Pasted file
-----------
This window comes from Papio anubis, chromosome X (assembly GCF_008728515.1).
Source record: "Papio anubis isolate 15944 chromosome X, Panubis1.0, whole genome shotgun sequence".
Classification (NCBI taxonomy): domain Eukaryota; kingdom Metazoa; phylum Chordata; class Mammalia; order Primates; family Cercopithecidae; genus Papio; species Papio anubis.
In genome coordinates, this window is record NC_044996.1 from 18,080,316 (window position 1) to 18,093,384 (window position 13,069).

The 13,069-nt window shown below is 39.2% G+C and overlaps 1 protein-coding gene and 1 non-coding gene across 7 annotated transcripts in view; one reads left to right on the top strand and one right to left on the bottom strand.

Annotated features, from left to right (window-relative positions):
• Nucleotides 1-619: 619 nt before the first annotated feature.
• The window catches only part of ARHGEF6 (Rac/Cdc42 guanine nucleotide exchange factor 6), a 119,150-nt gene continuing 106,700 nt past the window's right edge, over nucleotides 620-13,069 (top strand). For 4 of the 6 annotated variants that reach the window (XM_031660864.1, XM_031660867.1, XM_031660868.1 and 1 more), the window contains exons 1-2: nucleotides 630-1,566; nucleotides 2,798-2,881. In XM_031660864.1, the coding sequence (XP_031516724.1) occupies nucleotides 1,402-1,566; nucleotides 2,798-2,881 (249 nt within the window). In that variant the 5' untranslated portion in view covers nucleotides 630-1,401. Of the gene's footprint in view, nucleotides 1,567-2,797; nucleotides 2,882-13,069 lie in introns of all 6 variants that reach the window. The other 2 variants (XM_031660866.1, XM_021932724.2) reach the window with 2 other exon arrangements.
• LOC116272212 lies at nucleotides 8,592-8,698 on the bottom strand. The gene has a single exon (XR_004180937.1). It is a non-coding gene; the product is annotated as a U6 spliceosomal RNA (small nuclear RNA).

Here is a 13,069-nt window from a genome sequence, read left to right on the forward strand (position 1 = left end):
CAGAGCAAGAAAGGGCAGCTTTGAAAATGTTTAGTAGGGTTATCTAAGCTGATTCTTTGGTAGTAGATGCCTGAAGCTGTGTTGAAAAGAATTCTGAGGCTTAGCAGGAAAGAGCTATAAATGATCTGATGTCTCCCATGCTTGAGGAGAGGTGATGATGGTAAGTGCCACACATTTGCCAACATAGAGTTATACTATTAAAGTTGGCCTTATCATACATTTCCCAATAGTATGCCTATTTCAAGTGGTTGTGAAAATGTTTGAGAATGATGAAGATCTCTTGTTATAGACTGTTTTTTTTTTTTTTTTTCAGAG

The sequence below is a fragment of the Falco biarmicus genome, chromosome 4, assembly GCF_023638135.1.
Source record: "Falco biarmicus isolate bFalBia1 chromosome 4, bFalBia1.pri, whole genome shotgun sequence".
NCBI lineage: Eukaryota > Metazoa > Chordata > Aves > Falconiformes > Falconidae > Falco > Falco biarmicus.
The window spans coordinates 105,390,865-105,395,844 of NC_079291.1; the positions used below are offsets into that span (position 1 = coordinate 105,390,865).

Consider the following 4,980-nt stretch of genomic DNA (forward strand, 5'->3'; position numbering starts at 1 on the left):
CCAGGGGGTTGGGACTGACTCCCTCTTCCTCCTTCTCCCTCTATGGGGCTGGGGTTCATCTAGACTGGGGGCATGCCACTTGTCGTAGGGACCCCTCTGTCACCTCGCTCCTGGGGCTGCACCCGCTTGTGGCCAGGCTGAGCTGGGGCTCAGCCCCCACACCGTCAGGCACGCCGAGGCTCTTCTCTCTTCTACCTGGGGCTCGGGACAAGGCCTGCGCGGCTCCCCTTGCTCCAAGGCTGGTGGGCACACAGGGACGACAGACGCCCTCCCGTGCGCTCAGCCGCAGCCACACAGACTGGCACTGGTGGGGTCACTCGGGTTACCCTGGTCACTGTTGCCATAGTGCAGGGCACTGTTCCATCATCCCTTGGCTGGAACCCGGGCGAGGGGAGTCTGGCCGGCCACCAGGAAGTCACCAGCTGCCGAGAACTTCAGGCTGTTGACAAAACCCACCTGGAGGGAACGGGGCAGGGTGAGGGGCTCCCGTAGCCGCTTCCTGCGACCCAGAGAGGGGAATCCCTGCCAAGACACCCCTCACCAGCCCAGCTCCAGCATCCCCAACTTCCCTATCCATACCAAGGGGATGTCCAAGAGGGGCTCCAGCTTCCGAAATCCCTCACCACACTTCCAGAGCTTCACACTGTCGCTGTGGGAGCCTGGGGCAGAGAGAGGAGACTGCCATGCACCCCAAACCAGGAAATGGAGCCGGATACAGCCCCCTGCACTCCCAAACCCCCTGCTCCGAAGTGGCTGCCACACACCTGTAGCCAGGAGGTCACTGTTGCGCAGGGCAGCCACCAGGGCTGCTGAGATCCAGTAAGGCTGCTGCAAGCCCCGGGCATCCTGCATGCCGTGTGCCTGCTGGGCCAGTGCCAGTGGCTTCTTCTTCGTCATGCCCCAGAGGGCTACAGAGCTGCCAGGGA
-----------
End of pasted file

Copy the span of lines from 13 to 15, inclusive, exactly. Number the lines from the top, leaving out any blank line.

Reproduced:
Source record: "Falco biarmicus isolate bFalBia1 chromosome 4, bFalBia1.pri, whole genome shotgun sequence".
NCBI lineage: Eukaryota > Metazoa > Chordata > Aves > Falconiformes > Falconidae > Falco > Falco biarmicus.
The window spans coordinates 105,390,865-105,395,844 of NC_079291.1; the positions used below are offsets into that span (position 1 = coordinate 105,390,865).